Now people with mild asthma will have to pay for expensive prescription inhalers. Really, Team Obama? How many chlorofluorocarbons could be in a few inhalers anyway? For now, you can still stock up on over-the-counter Epinephrine inhalers here.
(MSNBC)- Asthma patients who rely on over-the-counter inhalers will need to switch to prescription-only alternatives as part of the federal government's latest attempt to protect the Earth's atmosphere.
The Food and Drug Administration said Thursday patients who use the epinephrine inhalers to treat mild asthma will need to switch by Dec. 31 to other types that do not contain chlorofluorocarbons, an aerosol substance once found in a variety of spray products.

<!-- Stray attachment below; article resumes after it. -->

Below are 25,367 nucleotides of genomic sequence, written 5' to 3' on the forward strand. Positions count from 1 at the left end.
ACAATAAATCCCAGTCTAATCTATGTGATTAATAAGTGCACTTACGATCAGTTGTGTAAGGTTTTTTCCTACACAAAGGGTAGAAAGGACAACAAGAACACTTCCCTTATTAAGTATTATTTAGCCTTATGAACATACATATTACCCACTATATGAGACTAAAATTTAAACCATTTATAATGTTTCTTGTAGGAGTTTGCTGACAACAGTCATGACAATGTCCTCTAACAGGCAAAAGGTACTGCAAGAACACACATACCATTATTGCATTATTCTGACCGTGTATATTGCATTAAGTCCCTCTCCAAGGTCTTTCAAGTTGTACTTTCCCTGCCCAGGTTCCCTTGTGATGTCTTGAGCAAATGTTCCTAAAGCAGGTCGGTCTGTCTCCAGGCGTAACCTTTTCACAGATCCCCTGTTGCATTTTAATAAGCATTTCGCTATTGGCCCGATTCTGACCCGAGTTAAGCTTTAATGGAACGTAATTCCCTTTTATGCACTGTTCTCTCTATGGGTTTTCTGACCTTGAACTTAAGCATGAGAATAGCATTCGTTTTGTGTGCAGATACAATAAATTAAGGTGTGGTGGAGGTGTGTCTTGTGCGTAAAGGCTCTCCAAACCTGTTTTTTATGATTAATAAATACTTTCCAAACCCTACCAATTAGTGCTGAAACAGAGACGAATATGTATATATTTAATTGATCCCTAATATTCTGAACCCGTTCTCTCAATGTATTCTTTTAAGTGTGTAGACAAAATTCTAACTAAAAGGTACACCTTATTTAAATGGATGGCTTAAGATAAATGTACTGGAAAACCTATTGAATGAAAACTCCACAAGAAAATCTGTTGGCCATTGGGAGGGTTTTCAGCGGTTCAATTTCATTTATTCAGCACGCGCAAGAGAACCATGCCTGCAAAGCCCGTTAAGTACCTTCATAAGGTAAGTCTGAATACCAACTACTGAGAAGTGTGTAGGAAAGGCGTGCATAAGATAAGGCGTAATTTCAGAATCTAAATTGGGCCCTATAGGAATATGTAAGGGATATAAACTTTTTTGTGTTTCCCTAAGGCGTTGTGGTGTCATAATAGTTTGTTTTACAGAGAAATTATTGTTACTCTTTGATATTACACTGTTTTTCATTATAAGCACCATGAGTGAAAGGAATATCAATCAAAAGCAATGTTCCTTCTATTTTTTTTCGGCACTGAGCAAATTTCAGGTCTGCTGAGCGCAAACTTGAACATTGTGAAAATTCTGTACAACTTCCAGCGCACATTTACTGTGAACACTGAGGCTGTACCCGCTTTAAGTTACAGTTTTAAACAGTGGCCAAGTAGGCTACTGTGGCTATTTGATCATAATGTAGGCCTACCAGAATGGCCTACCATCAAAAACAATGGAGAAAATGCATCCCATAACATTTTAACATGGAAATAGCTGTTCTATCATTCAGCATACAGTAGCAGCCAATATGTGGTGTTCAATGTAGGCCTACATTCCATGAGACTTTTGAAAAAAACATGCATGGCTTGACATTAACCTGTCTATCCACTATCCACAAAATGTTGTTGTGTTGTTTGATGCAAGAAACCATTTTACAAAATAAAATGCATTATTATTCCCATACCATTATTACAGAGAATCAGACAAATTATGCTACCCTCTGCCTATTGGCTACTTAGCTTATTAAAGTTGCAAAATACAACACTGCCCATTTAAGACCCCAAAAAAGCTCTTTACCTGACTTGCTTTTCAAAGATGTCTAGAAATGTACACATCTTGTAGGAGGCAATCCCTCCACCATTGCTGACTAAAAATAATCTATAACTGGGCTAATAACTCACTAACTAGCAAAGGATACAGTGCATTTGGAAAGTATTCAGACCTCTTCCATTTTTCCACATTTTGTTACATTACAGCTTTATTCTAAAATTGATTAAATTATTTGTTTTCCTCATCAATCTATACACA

The action is part of an agreement signed by the U.S. and other nations to stop using substances that deplete the ozone layer, a region in the atmosphere that helps block harmful ultraviolet rays from the Sun.
But the switch to a greener inhaler will cost consumers more. Epinephrine inhalers are available via online retailers for around $20, whereas the alternatives, which contain the drug albuterol, range from $30 to $60.